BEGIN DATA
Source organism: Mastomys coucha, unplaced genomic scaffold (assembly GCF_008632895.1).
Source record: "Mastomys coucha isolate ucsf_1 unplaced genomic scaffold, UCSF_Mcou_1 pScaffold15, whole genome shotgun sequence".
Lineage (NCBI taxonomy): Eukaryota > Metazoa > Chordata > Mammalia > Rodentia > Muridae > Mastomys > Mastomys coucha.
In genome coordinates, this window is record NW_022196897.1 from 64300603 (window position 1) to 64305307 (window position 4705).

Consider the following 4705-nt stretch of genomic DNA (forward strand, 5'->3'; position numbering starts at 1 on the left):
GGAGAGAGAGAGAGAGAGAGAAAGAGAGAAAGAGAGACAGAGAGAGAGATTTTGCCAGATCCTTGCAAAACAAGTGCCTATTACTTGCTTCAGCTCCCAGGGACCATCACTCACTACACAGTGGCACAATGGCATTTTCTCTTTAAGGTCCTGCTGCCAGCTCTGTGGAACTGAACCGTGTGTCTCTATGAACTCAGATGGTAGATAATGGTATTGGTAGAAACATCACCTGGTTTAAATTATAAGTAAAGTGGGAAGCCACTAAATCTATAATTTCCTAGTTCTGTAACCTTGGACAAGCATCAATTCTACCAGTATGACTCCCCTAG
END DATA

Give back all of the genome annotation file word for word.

Source organism: Mastomys coucha, unplaced genomic scaffold (assembly GCF_008632895.1).
Source record: "Mastomys coucha isolate ucsf_1 unplaced genomic scaffold, UCSF_Mcou_1 pScaffold15, whole genome shotgun sequence".
Lineage (NCBI taxonomy): Eukaryota > Metazoa > Chordata > Mammalia > Rodentia > Muridae > Mastomys > Mastomys coucha.
In genome coordinates, this window is record NW_022196897.1 from 64300603 (window position 1) to 64305307 (window position 4705).

Consider the following 4705-nt stretch of genomic DNA (forward strand, 5'->3'; position numbering starts at 1 on the left):
GGAGAGAGAGAGAGAGAGAGAAAGAGAGAAAGAGAGACAGAGAGAGAGATTTTGCCAGATCCTTGCAAAACAAGTGCCTATTACTTGCTTCAGCTCCCAGGGACCATCACTCACTACACAGTGGCACAATGGCATTTTCTCTTTAAGGTCCTGCTGCCAGCTCTGTGGAACTGAACCGTGTGTCTCTATGAACTCAGATGGTAGATAATGGTATTGGTAGAAACATCACCTGGTTTAAATTATAAGTAAAGTGGGAAGCCACTAAATCTATAATTTCCTAGTTCTGTAACCTTGGACAAGCATCAATTCTACCAGTATGACTCCCCTAG